Celebrating courage that changed the world, students across Killeen honored leaders in February who stood up to oppression to free those shackled by chains and those paralyzed by ignorance.
In a swirl of artistry, inspiring words and creative song and dance, students manifested their diversity during Black History Month celebrations in February that reached back to the days of African kings and queens and looked forward to dreams not yet conceived.
At Manor Middle School on Monday, eighth-grader Avery Godsil performed an original rap as his peers brought his words to theatrical life. In three skits, Martin Luther King Jr. interacted with former President Barack Obama, Oprah Winfrey and Katherine Johnson, a physicist and mathematician.
“What we wanted to achieve today was to show what Martin Luther King stood for,” Avery said. “It wasn’t just about freeing African-Americans, but freeing the mind about slavery.”
Manor eighth-grader Brianna Clipper was mistress of ceremonies. She said the overall message of the event was to show how brave leaders paved a way forward for future leaders of all ethnicities.
“It starts with seeing yourself and knowing there’s something there, there is a light leading you to where you are going,” Brianna said.
At Patterson Middle School Friday, history teacher Meghan Love played the part of herself, teaching students in a skit about the deeper meaning of studying black history.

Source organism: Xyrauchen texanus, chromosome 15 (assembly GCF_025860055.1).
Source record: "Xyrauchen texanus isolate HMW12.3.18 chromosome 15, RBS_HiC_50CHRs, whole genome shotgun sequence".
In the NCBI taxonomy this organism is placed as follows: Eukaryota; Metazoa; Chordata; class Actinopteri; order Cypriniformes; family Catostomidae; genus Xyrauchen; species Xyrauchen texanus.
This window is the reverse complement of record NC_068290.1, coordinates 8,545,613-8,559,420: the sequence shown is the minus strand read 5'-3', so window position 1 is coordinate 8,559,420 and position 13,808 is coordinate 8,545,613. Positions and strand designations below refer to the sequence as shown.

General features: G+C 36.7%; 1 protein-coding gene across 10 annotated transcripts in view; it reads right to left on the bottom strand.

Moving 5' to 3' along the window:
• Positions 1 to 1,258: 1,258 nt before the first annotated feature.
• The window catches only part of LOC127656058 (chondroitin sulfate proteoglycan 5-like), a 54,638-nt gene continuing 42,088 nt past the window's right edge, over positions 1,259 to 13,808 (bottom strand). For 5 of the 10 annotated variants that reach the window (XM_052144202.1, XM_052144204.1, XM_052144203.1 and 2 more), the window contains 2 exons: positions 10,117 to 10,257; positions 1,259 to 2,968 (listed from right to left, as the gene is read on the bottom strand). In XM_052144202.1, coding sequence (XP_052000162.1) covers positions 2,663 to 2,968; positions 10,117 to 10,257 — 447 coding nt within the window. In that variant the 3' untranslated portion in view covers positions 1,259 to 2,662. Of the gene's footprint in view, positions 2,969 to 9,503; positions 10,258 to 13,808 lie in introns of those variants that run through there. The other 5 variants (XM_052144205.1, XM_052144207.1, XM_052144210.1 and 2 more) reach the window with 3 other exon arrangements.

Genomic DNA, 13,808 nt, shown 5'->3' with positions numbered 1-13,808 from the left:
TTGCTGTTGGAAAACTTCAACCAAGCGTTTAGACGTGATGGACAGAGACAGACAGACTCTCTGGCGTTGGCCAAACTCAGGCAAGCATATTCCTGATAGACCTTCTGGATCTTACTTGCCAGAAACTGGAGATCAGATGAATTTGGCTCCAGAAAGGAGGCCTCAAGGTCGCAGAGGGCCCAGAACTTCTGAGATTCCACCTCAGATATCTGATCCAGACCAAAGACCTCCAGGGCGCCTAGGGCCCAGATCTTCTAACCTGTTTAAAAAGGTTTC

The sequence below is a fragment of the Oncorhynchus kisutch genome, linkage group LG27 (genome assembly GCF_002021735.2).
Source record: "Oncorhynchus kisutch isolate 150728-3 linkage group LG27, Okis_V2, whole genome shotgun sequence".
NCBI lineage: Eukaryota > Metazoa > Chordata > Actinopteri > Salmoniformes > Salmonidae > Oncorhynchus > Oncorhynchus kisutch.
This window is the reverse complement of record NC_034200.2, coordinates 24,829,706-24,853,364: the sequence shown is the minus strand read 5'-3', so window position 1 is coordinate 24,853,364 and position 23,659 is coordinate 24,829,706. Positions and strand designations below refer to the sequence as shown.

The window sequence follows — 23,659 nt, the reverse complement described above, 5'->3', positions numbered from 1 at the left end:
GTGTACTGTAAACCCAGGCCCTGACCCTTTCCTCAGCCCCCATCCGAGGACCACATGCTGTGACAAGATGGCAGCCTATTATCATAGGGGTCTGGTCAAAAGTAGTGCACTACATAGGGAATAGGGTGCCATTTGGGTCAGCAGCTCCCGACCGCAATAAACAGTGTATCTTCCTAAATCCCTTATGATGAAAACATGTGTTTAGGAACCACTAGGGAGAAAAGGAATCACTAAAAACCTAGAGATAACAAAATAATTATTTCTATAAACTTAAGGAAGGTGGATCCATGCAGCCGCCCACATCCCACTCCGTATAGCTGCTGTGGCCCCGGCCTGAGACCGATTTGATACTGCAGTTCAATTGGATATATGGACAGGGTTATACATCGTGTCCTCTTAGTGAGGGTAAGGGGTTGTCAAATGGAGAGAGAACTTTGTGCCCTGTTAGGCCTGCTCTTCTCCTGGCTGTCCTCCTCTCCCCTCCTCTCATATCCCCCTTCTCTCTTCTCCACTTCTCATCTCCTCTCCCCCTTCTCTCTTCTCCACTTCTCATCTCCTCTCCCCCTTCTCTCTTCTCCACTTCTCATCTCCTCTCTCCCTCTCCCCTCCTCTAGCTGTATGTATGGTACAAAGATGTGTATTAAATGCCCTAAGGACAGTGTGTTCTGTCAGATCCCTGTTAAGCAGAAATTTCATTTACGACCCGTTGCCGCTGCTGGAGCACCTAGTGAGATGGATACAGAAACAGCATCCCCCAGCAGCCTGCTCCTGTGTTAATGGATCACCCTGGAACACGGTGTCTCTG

The students entered the stage in stereotypical hip-hop clothing and told their teacher they knew all about Martin Luther King’s dream and their own roots as slaves.
The rest of the celebration showed students watching performances along with the audience about the rich history and contributions of Africans and African-Americans.
“It goes from stereotypes to liberation,” said Patterson counselor Monique Turner, who helped organize the event. “We want it to be uplifting, powerful and inspirational.”
Students played the roles of familiar cvil rights leaders, but also kings and queens of long ago such as King Mansa Musa, a 14th century sultan of the Mali Empire, and Queen Nefertiti, an Egyptian queen of the same era.
They also honored Shirley Chisholm, who served in the U.S. Congress and ran for president, and Claudette Colvin, a 15-year-old who refused to give up her bus seat in Montgomery, Ala., even before Rosa Parks’ famous civil disobedience.
At Rancier Middle School Friday, students honored some hometown heroes.
Billy McGowan, a retired Army colonel and former Communities in Schools site director, addressed students. Also, Leon O’Neal, a 1968 Killeen High School graduate and the first African-American to attend the University of Texas on a football scholarship inspired the audience.
O’Neal said his signing with UT sparked a change in college football and opened doors for many students in the south.
“We must be knowledgeable about our past,” he said. “We all have obstacles to overcome.” He urged students to find a guide to see them through challenges and said his guide was his Christian faith.
McGowan urged students to take their education seriously and to demonstrate positive character traits such as respect to others and responsibility to meet obligations.